Genesis 22 contains one of the most confusing, and possibly scandalous, stories in the Bible. Is God so cruel as to demand a father to murder his son? Is Abraham wrong to obey so blindly? Could God command something like this again? Many questions arise from this story, but I think they all stem from misreading the story. A couple of things to consider first before diving in. This story was written down and came into its final form later in Israel’s history, after the law had been given to Israel. In the law are clear condemnations of child sacrifice. This is something the pagans do, but Israel ought never to do it. Why would the author include a story of God commanding Abraham to do what the people were expressly commanded not to do? Also, God never commands anyone else to sacrifice their child like this. So, the sacrifice of Isaac is utterly unique within the whole Bible. Why? Let’s dive in.



Context is crucial. Recall who Isaac is. Isaac is not simply the favorite child of Abraham. Isaac is the child of the promise. God swore a covenant with Abraham that Isaac would have countless descendants, would be Abraham’s heir, and that God would make a covenant with Isaac. If you have a chance, read through Genesis 15 where the covenant making ceremony is depicted. God tells Abraham to get these certain animals and split their bodies in two, placing each half opposite the other and some distance apart, allowing the blood to pool in the path in between. Sometime later, God appears to Abraham under the form of a “smoking fire pot and a flaming torch,” passes through the blood in between the animal pieces, and makes his covenant with Abraham (15:17-21). 

If you’re feeling lost at this point, don’t worry. It’s confusing because we don’t share the same cultural customs. What God is doing with Abraham and the animal pieces is what the ancients would do in order to establish a covenant. They would establish the terms, swear an oath, and stand in the blood in order to symbolize what would happen if one were to break the covenant: he would become like the dead animal. Here, God “stands” in the blood and swears His oath to Abraham. This oath includes Isaac being the one through whom Abraham would have descendants. God reiterates this promise again when he announces Isaac’s coming birth (17:19, 21). 


God’s Covenant and Isaac

Isaac is the child of the promise, and if God were to break this covenant, He would die. Clearly, God cannot die, but He expresses His faithfulness in a tangible way that Abraham would understand: God cannot break this promise. If Isaac were not to be born, or if he were to die before having descendants, God would be breaking his promise. So you see, Isaac is quite unique. In fact, he’s the only one to ever be in a situation like this, and it is precisely this child of the promise that God commands Abraham to kill. Why? Because according to God’s covenant, nothing can happen to Isaac. God would be like a dead carcass, which is simply absurd.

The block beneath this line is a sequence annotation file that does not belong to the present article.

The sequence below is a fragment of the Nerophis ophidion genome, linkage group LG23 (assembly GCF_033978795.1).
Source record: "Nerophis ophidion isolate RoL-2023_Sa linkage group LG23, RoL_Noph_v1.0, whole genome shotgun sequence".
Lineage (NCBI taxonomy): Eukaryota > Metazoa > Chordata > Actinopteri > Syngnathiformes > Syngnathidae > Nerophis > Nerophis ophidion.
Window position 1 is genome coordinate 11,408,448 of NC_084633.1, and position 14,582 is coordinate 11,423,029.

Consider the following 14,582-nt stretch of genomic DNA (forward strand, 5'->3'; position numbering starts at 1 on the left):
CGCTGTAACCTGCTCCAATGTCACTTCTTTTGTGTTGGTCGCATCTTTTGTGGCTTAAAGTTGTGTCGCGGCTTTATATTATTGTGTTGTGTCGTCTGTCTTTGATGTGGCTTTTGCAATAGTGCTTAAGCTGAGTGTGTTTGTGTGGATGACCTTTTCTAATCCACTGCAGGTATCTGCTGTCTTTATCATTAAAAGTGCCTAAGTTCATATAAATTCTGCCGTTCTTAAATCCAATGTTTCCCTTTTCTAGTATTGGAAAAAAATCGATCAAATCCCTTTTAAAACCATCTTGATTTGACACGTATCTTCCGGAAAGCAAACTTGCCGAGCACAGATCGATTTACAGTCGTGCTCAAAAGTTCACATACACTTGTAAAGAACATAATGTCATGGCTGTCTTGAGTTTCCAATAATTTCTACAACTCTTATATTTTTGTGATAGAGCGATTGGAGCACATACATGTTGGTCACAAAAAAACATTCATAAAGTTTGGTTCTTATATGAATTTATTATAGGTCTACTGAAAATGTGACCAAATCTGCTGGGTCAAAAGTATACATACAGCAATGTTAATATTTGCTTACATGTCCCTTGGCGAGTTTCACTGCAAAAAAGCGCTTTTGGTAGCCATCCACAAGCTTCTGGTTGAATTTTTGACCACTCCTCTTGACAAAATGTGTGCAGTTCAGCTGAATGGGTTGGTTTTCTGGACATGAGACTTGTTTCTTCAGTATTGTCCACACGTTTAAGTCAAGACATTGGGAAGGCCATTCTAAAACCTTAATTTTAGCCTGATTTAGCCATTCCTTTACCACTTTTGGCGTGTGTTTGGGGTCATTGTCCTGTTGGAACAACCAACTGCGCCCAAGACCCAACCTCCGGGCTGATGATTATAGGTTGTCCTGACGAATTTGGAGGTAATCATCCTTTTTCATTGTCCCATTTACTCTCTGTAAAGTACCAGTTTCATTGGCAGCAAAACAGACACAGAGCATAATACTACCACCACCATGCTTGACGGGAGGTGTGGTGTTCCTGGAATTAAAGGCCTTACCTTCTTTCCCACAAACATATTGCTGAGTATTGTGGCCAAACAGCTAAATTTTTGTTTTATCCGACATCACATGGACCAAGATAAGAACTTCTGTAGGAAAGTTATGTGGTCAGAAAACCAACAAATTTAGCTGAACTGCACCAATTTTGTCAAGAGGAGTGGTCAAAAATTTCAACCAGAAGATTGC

God is inviting Abraham to a deeper faith in God’s faithfulness, an invitation which Abraham had in serious ways rejected in the past. Note, God is not calling Abraham to blind obedience. If I think God is calling me to kill someone, I can be certain that’s not God. What makes Abraham unique is that he has God’s solemn oath to fall back on. He may not know what God’s going to do, but he knows that Isaac can’t die, and if Isaac were to die, as the Letter to the Hebrews later comments, God would have to raise Isaac from the dead (Heb 11:19). In fact, Abraham even tells his companions that he and Isaac will come back after making the sacrifice (22:5). This is also why Abraham doesn’t object to or question God’s command as he had done on other occasions. Abraham doesn’t intercede on Isaac’s behalf like he did for Sodom. Rather he simply gets up and goes. 


Application to Us Today

God will never command us to kill a child. This command only made sense in the unrepeatable context of Isaac and the covenant. 


God will invite us, though, like Abraham, to a deeper faith in His faithfulness. For us the context has changed. Though hugely significant, our lives are not defined by the context of God’s covenant with Abraham. Our lives are defined by the context of God’s covenant made with us through Jesus’s death and resurrection, the covenant ratified in God’s own blood. God promises through this covenant that even if we were to die, God would raise us up from the dead. He has to do it because he promised He would.  “Hell, where is your victory? Death, where is your sting?” 


Does this picture of God’s faithfulness not affect our view of prayer? He promises to provide. He promises His love and mercy for those who turn to Him. He promises that death won’t be the end. Inspired by Abraham’s example, we can rest in God’s promises and turn confidently to Him in prayer, confident not in our own worthiness but rather in God’s faithfulness.